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London School of Hygiene & Tropical Medicine Malaria Centre

Malaria research in social and economic studies

Research on the economics of ACT (REACT): patient and provider surveys to inform the design of interventions to support improved use of ACT in Cameroon.

LSHTM investigators:
Virginia Wiseman, Lindsay Mangham & Bonnie Cundill
External collaborators:
Wilfred Mbacham, Olivia Achonduh, Joel Ambebila, Albertine Lele, Theresia Metoh, Sarah Ndive, Ignatius Ndong, Rachel Nguela, Akindeh Nji, Barnabas Orang-Ojong & Joelle Pamen- Ngako (University of Yaoundé I, Cameroon).
Funding body:
Bill & Melinda Gates Foundation through the ACT Consortium.

The objective of the provider and patient surveys was to investigate the quality of malaria case management in Cameroon 5 years after artemisinin-based combination therapy (ACT) was adopted as the first-line antimalarial.

Patterns of treatment were examined in different types of facility, and the factors associated with being prescribed or receiving an ACT were investigated.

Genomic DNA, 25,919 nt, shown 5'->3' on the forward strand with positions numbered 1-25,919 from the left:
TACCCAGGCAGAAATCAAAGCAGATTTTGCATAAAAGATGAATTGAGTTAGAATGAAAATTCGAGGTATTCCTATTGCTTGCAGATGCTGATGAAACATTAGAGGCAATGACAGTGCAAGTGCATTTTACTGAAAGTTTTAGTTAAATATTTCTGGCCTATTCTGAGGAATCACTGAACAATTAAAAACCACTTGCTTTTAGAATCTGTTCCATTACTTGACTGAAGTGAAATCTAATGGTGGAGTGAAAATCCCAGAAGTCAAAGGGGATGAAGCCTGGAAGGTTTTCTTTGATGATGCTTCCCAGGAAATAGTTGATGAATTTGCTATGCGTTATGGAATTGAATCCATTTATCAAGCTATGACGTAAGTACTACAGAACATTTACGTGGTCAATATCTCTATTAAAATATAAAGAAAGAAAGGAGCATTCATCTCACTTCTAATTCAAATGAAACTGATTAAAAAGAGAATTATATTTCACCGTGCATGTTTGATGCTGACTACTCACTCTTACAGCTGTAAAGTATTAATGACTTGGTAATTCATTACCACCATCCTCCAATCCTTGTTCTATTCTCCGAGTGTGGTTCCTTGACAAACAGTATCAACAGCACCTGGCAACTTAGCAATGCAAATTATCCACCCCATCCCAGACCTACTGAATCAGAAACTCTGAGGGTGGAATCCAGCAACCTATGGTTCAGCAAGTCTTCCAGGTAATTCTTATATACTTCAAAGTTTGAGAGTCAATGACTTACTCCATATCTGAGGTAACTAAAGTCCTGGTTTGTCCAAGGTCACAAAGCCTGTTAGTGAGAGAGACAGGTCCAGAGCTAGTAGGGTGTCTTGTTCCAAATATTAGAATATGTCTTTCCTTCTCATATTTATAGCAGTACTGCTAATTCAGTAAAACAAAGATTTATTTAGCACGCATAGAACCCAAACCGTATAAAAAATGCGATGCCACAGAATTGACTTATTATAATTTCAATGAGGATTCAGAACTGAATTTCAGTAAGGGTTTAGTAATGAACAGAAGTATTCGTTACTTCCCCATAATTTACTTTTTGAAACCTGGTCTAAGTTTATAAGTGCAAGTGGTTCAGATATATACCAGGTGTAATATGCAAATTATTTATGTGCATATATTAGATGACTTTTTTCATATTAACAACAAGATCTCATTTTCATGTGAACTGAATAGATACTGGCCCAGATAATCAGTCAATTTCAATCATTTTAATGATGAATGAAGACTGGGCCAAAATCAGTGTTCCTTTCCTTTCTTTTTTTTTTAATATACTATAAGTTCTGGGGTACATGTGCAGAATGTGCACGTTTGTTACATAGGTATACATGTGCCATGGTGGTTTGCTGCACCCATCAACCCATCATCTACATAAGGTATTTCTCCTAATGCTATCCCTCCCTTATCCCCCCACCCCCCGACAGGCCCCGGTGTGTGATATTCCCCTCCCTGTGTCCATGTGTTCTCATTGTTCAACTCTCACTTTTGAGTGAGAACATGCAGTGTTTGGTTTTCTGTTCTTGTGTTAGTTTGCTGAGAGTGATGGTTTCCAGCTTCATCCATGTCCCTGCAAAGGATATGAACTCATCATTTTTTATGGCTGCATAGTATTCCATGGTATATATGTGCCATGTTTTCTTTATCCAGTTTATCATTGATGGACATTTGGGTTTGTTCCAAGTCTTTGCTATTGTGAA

A cross-sectional cluster survey was conducted among individuals of all ages who reported seeking treatment for a fever as they exit public and private health facilities and medicine retailers. Prevalence of malaria was determined using rapid diagnostic tests (RDTs) in consenting patients.

Among the patients, 73% were prescribed or received an antimalarial, and 51% were prescribed or received an ACT. Treatment provided to patients significantly differed by facility type: 65% of patients at public facilities, 55% of patients at private facilities and 45% of patients at medicine retailers were prescribed or received an ACT. The odds of a febrile patient being prescribed or receiving an ACT were significantly higher for patients who asked for an ACT, were physically examined by the health worker, had not previously sought an antimalarial for the illness and sought treatment at a public or private facility. Malaria was confirmed in 29% of patients, and 70% of patients with a negative malaria test result 70% were prescribed or received an antimalarial.

The results of these surveys showed that malaria case management could be improved, and symptomatic diagnosis is inefficient because two-thirds of febrile patients do not have malaria. As the Cameroon Government plans to extend malaria testing it will be important to promote the rational use of ACT. The REACT study is working with the National Malaria Control Programme to develop and evaluate provider training interventions that can support the roll out of RDTs.